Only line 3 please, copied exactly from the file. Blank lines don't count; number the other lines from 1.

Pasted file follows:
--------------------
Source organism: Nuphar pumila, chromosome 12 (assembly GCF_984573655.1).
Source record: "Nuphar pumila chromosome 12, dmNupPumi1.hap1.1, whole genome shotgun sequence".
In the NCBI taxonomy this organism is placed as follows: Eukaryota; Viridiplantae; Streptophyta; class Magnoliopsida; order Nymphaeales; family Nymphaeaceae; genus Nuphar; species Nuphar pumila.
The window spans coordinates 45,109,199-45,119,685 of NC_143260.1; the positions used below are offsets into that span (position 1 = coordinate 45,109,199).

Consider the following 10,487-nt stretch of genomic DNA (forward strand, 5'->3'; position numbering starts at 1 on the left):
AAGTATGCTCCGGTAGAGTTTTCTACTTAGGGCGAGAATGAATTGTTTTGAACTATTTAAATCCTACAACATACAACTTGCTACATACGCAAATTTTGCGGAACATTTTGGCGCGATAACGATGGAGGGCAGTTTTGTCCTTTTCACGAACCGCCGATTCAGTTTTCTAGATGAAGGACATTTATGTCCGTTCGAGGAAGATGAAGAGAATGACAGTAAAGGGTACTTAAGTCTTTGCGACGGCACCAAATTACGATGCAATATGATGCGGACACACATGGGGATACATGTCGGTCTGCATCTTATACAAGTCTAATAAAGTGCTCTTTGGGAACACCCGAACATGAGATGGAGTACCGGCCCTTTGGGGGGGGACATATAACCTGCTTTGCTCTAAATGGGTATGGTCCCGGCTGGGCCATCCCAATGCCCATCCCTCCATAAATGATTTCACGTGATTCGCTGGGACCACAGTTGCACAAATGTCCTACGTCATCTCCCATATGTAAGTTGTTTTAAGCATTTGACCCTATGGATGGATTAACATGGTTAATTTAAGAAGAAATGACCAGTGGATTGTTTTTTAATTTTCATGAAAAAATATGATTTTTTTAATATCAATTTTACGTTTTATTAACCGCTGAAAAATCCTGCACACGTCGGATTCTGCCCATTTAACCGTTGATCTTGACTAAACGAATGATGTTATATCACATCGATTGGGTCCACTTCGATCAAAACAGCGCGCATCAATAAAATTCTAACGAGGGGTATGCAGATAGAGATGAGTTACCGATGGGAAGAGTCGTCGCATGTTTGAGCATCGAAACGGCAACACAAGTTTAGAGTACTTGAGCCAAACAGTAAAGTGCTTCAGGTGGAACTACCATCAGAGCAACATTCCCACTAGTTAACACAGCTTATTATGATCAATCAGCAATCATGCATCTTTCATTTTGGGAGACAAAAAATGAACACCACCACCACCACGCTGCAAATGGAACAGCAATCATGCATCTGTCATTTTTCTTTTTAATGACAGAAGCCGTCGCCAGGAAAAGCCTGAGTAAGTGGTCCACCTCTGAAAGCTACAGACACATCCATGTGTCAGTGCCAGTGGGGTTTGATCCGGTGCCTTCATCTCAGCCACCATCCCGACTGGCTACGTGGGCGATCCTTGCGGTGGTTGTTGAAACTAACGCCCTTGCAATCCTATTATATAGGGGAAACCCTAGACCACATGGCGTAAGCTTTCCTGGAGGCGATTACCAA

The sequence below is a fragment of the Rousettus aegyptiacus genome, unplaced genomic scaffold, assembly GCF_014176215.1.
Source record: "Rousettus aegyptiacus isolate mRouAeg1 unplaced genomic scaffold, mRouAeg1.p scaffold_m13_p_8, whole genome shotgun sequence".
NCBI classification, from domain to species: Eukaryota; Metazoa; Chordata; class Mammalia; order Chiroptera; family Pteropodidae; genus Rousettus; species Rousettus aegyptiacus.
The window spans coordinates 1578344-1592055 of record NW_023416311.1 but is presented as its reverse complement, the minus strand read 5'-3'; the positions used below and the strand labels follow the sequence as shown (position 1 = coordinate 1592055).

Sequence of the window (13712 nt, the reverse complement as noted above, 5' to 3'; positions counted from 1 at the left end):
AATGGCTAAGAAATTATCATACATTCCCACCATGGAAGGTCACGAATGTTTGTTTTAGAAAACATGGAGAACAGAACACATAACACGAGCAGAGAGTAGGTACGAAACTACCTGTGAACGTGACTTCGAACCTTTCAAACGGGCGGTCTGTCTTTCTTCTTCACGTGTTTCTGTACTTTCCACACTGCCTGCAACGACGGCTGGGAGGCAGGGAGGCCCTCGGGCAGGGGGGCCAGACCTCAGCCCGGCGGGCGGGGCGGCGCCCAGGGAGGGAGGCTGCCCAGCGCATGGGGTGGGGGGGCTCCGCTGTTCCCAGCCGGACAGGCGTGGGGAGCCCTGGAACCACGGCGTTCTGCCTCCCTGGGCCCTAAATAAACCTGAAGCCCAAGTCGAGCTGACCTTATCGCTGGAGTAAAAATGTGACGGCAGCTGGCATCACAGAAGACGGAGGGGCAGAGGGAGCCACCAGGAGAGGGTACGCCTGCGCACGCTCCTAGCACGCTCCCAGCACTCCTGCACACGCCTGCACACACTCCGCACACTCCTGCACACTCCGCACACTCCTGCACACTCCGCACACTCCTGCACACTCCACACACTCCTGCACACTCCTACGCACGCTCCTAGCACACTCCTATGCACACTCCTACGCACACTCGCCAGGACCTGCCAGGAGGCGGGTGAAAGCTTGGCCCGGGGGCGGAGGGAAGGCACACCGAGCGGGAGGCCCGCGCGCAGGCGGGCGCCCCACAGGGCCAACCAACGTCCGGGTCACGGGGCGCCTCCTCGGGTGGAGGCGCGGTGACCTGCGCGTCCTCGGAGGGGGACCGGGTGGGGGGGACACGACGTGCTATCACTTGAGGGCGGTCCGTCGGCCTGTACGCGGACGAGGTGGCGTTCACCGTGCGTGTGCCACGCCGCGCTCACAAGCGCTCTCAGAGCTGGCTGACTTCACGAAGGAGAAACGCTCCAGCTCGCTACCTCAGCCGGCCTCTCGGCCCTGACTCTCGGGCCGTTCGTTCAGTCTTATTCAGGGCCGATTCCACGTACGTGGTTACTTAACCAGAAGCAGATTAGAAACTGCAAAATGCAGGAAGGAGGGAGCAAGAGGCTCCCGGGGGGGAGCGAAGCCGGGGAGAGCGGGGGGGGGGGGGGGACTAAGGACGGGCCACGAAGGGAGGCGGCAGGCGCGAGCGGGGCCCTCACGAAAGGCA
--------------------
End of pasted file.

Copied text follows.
In the NCBI taxonomy this organism is placed as follows: Eukaryota; Viridiplantae; Streptophyta; class Magnoliopsida; order Nymphaeales; family Nymphaeaceae; genus Nuphar; species Nuphar pumila.